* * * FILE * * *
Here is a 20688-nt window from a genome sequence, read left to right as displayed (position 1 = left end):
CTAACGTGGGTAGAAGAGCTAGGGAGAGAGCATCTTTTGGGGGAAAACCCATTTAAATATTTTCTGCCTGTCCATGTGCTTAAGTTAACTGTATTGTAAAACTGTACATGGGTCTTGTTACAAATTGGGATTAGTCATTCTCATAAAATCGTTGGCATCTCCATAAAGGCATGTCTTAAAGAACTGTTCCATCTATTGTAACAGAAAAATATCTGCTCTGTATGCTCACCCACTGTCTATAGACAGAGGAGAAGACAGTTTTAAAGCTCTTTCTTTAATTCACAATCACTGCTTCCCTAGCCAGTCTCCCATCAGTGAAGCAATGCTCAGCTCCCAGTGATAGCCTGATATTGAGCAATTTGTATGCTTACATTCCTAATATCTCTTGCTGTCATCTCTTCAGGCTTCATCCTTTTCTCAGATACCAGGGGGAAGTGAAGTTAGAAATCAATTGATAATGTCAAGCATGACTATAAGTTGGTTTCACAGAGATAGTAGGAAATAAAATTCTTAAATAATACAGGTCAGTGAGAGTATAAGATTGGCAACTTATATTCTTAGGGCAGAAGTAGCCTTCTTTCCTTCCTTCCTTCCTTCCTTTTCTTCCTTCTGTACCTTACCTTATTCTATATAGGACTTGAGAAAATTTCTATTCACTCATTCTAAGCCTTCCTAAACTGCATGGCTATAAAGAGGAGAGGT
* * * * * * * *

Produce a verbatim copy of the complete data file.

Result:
Here is a 20688-nt window from a genome sequence, read left to right as displayed (position 1 = left end):
CTAACGTGGGTAGAAGAGCTAGGGAGAGAGCATCTTTTGGGGGAAAACCCATTTAAATATTTTCTGCCTGTCCATGTGCTTAAGTTAACTGTATTGTAAAACTGTACATGGGTCTTGTTACAAATTGGGATTAGTCATTCTCATAAAATCGTTGGCATCTCCATAAAGGCATGTCTTAAAGAACTGTTCCATCTATTGTAACAGAAAAATATCTGCTCTGTATGCTCACCCACTGTCTATAGACAGAGGAGAAGACAGTTTTAAAGCTCTTTCTTTAATTCACAATCACTGCTTCCCTAGCCAGTCTCCCATCAGTGAAGCAATGCTCAGCTCCCAGTGATAGCCTGATATTGAGCAATTTGTATGCTTACATTCCTAATATCTCTTGCTGTCATCTCTTCAGGCTTCATCCTTTTCTCAGATACCAGGGGGAAGTGAAGTTAGAAATCAATTGATAATGTCAAGCATGACTATAAGTTGGTTTCACAGAGATAGTAGGAAATAAAATTCTTAAATAATACAGGTCAGTGAGAGTATAAGATTGGCAACTTATATTCTTAGGGCAGAAGTAGCCTTCTTTCCTTCCTTCCTTCCTTCCTTTTCTTCCTTCTGTACCTTACCTTATTCTATATAGGACTTGAGAAAATTTCTATTCACTCATTCTAAGCCTTCCTAAACTGCATGGCTATAAAGAGGAGAGGT